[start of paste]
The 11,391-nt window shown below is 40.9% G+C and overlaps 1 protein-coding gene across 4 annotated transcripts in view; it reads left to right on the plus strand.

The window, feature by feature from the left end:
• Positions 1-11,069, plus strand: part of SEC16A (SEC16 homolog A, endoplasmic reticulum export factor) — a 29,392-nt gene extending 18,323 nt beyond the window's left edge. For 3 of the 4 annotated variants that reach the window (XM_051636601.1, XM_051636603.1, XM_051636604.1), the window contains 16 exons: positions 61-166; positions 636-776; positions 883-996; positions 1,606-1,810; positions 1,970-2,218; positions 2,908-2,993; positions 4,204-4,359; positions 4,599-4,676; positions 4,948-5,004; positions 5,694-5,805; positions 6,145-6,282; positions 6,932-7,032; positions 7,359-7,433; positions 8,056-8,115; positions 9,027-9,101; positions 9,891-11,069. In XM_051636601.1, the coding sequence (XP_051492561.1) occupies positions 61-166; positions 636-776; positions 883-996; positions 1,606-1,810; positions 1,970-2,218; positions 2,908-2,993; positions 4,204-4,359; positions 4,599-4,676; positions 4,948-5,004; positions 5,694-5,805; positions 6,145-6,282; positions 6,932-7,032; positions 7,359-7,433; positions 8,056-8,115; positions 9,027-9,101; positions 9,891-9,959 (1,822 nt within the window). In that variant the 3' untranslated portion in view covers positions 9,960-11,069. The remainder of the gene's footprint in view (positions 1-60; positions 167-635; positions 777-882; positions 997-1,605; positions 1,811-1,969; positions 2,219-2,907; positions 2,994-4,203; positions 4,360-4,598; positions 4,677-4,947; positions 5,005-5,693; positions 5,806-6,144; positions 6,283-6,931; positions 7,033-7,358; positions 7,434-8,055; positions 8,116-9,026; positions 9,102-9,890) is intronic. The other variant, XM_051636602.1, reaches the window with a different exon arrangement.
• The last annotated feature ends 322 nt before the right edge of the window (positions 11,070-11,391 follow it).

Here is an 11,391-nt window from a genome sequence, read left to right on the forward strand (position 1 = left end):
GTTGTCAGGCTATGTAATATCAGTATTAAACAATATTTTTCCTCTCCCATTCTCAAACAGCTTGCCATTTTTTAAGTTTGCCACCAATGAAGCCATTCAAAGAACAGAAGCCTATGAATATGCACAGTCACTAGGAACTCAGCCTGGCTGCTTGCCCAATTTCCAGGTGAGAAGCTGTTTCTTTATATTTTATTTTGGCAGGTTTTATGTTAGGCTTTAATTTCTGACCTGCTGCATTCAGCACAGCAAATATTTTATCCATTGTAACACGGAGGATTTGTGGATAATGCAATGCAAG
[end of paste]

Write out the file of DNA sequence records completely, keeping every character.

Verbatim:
The 11,391-nt window shown below is 40.9% G+C and overlaps 1 protein-coding gene across 4 annotated transcripts in view; it reads left to right on the plus strand.

The window, feature by feature from the left end:
• Positions 1-11,069, plus strand: part of SEC16A (SEC16 homolog A, endoplasmic reticulum export factor) — a 29,392-nt gene extending 18,323 nt beyond the window's left edge. For 3 of the 4 annotated variants that reach the window (XM_051636601.1, XM_051636603.1, XM_051636604.1), the window contains 16 exons: positions 61-166; positions 636-776; positions 883-996; positions 1,606-1,810; positions 1,970-2,218; positions 2,908-2,993; positions 4,204-4,359; positions 4,599-4,676; positions 4,948-5,004; positions 5,694-5,805; positions 6,145-6,282; positions 6,932-7,032; positions 7,359-7,433; positions 8,056-8,115; positions 9,027-9,101; positions 9,891-11,069. In XM_051636601.1, the coding sequence (XP_051492561.1) occupies positions 61-166; positions 636-776; positions 883-996; positions 1,606-1,810; positions 1,970-2,218; positions 2,908-2,993; positions 4,204-4,359; positions 4,599-4,676; positions 4,948-5,004; positions 5,694-5,805; positions 6,145-6,282; positions 6,932-7,032; positions 7,359-7,433; positions 8,056-8,115; positions 9,027-9,101; positions 9,891-9,959 (1,822 nt within the window). In that variant the 3' untranslated portion in view covers positions 9,960-11,069. The remainder of the gene's footprint in view (positions 1-60; positions 167-635; positions 777-882; positions 997-1,605; positions 1,811-1,969; positions 2,219-2,907; positions 2,994-4,203; positions 4,360-4,598; positions 4,677-4,947; positions 5,005-5,693; positions 5,806-6,144; positions 6,283-6,931; positions 7,033-7,358; positions 7,434-8,055; positions 8,116-9,026; positions 9,102-9,890) is intronic. The other variant, XM_051636602.1, reaches the window with a different exon arrangement.
• The last annotated feature ends 322 nt before the right edge of the window (positions 11,070-11,391 follow it).

Here is an 11,391-nt window from a genome sequence, read left to right on the forward strand (position 1 = left end):
GTTGTCAGGCTATGTAATATCAGTATTAAACAATATTTTTCCTCTCCCATTCTCAAACAGCTTGCCATTTTTTAAGTTTGCCACCAATGAAGCCATTCAAAGAACAGAAGCCTATGAATATGCACAGTCACTAGGAACTCAGCCTGGCTGCTTGCCCAATTTCCAGGTGAGAAGCTGTTTCTTTATATTTTATTTTGGCAGGTTTTATGTTAGGCTTTAATTTCTGACCTGCTGCATTCAGCACAGCAAATATTTTATCCATTGTAACACGGAGGATTTGTGGATAATGCAATGCAAG